Don’t Confuse Strategy Alpha With Asset Allocation Beta

Do you know where your strategy performance is coming from?

It’s a simple question with a simple answer, but it’s still easy to get sidetracked with misguided analytics. Fortunately, there’s a straightforward solution.

The proper way to decompose returns is by first recognizing that asset allocation usually plays a big role in driving results. A simple example: an equities-only portfolio will likely outperform an equal-weight mix of stocks and bonds in the long run. The main reason, sometimes the only reason: the asset allocation beta in the 100% equities portfolio has a higher risk profile vs. the 50/50 stocks/bond strategy.

If the equities-only portfolio generates an 8% annualized total return vs. 5% for the 50/50 strategy, the additional 3 percentage points in the former can be thought of as asset allocation beta. In other words, by changing the asset allocation (removing bonds and raising exposure to stocks), the equities-only strategy has earned a higher return by piggybacking on the higher performance of a specific asset class. This isn’t alpha since anyone can tap into the results with a forecast-free/analysis-free portfolio change.

So, where does genuine alpha come into play? Let’s run a simple example as an illustration. Imagine you’re considering a 60/40 stock/bond strategy as an investment. A fast-talking money manager comes along and pitches an alternative, with rules as follows:

When the growth-factor slice of the equities market outperforms the value component, the 60% allocation to the overall stock market — SPDR S&P 500 ETF (SPY) — is shifted to a growth fund: SPDR Portfolio S&P 500 Growth ETF (SPYG). If growth is underperforming, SPY is used for the equity allocation. In either case, a 40% allocation is to be maintained via iShares Core US Aggregate Bond ETF (AGG). (Note: in this toy example I’m using SPYG and SPDR Portfolio S&P 500 Value ETF (SPYV) to generate the tactical signal.)

As it turns out, the tactical strategy of shifting between SPY and SPYG outperformed the standard 60/40 mix since 2015. The manager presents the chart below and declares himself a genius. He concludes by noting that his strategy outperformed with a 10.7% annualized total return vs. roughly 9.0% for the 60/40 portfolio. That’s 170 additional basis points of performance, he gleefully notes.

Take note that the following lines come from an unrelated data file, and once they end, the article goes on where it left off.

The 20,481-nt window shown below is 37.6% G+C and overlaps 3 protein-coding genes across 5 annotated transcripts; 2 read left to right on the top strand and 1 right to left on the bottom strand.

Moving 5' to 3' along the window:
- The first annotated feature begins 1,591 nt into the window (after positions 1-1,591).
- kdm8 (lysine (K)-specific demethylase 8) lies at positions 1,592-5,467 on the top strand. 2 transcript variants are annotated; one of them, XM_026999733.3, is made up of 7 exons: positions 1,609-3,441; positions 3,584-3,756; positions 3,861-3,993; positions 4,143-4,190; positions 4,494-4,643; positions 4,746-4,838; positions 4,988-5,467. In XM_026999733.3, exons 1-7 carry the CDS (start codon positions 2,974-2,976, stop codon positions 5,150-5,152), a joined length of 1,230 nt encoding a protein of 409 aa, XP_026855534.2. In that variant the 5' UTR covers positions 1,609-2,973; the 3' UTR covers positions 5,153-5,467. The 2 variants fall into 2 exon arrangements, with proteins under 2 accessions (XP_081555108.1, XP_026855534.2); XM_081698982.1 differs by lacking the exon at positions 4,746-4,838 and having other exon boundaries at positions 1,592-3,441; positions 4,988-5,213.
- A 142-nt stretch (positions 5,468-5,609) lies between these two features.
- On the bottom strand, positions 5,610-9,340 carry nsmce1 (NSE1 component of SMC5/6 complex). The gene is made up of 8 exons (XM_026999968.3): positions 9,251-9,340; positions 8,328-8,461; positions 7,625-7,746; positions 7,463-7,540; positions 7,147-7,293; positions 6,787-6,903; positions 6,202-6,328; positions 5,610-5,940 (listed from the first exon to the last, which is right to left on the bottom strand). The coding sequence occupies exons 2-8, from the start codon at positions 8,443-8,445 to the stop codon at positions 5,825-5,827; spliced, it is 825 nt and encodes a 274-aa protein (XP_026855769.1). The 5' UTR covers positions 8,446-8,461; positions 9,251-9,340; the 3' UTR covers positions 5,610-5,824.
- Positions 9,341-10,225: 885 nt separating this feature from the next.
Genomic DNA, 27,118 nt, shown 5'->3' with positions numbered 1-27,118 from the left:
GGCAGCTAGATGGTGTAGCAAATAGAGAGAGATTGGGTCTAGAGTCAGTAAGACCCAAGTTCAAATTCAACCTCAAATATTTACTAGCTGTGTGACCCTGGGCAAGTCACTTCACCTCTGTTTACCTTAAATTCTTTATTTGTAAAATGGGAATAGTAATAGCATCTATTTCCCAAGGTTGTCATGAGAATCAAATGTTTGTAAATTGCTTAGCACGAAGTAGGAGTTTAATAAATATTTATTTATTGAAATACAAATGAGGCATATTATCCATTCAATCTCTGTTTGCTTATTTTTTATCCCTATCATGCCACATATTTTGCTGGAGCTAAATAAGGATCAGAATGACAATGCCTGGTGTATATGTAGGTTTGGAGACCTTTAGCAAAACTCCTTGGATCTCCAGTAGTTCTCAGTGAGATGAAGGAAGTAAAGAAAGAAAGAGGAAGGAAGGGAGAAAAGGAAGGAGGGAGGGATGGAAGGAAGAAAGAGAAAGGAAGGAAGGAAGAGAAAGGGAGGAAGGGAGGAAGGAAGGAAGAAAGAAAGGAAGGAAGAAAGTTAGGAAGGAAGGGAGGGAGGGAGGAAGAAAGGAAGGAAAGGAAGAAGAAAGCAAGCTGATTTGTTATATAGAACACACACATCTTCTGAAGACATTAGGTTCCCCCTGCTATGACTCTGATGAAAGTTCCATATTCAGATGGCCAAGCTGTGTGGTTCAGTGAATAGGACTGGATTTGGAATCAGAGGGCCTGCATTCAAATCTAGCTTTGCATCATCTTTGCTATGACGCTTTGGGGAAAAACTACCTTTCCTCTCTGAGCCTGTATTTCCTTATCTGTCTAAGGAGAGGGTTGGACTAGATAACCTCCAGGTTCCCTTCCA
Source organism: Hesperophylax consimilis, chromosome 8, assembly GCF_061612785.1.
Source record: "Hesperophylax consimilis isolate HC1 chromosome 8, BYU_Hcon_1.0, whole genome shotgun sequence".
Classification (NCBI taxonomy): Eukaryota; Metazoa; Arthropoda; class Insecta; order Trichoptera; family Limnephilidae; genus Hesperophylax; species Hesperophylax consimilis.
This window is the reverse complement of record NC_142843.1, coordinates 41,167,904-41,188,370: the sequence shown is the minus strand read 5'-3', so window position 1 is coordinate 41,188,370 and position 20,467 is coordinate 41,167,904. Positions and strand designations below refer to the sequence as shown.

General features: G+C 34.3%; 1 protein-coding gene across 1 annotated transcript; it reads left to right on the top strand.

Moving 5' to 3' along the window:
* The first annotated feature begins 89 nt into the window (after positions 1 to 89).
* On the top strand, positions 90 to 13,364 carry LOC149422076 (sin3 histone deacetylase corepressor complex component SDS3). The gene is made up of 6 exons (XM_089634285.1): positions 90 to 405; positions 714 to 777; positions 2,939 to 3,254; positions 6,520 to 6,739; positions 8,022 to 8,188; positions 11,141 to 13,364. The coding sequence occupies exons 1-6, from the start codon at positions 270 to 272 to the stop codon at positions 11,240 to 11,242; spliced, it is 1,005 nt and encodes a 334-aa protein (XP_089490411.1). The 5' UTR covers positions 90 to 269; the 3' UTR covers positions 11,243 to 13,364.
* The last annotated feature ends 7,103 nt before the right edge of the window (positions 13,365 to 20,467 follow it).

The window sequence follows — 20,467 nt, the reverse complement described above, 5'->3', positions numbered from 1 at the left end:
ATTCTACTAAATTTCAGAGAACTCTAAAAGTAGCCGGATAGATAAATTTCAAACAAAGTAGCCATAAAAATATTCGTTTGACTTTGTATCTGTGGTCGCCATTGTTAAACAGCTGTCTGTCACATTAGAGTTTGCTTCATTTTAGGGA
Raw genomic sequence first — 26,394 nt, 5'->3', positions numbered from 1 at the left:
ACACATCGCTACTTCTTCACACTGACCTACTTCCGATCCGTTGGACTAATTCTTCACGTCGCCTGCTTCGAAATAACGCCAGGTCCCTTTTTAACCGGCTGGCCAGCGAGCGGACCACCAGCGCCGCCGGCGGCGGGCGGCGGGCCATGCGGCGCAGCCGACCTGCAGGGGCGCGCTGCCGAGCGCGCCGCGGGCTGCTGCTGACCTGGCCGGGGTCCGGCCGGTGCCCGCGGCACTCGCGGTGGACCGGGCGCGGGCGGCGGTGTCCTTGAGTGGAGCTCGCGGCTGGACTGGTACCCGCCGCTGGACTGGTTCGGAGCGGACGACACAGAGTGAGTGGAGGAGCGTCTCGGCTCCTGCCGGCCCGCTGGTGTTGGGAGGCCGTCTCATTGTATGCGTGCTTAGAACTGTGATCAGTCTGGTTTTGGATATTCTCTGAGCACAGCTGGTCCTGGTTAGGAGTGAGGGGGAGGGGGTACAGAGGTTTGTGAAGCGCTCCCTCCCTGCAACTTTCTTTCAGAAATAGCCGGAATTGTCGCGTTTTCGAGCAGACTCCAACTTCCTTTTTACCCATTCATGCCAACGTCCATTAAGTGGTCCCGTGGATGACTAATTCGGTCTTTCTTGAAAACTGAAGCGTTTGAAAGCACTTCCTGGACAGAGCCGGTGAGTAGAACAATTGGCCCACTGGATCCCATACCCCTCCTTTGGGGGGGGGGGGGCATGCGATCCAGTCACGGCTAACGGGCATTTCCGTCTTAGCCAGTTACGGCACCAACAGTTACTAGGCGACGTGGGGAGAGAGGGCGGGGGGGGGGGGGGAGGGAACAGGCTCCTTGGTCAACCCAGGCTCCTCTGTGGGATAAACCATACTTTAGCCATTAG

Not so fast, your counter and proceed to point out that some of the additional return is linked to asset allocation beta. To be precise, by naively splitting the allocation to the two stock funds – 30% in SPY and 30% in SPYG – and pairing it with a 40% bond allocation, there was an improvement over the 60/40 return without using a tactical signal: the asset allocation beta mix earned 9.9%. (Note: all results are rebalanced to target weights at the end of each calendar year.)

If we decompose the strategy’s 10.7% total return (or the equivalent of 1073 basis points) it becomes clear that about half of what the manager is describing as alpha is really just asset allocation beta. That is the extra return from simply holding the opportunity set with a 30%/30%/40% target mix via three ETFs in this case: SPY, SPYG, and AGG.

What can you do with this information? You might ask yourself if the extra ~85 basis points of genuine alpha are worth the risk of the manager’s tactical model? No model is perfect and so it’s crucial to understand how the model works and decide if you’re comfortable with its logic and the possibility that it could deliver negative alpha at some point.

Indeed, you might decide that the asset allocation alpha is more reliable, in part because it requires no special skill or talent to generate.

The larger point is that every active strategy has an asset allocation beta counterpart based on a passive mix of the opportunity set. Depending on a strategy, trying to enhance asset allocation beta with an active strategy may or may not be prudent. The first step is decomposing a strategy’s total return into its constituent parts.

Disclosures: None.

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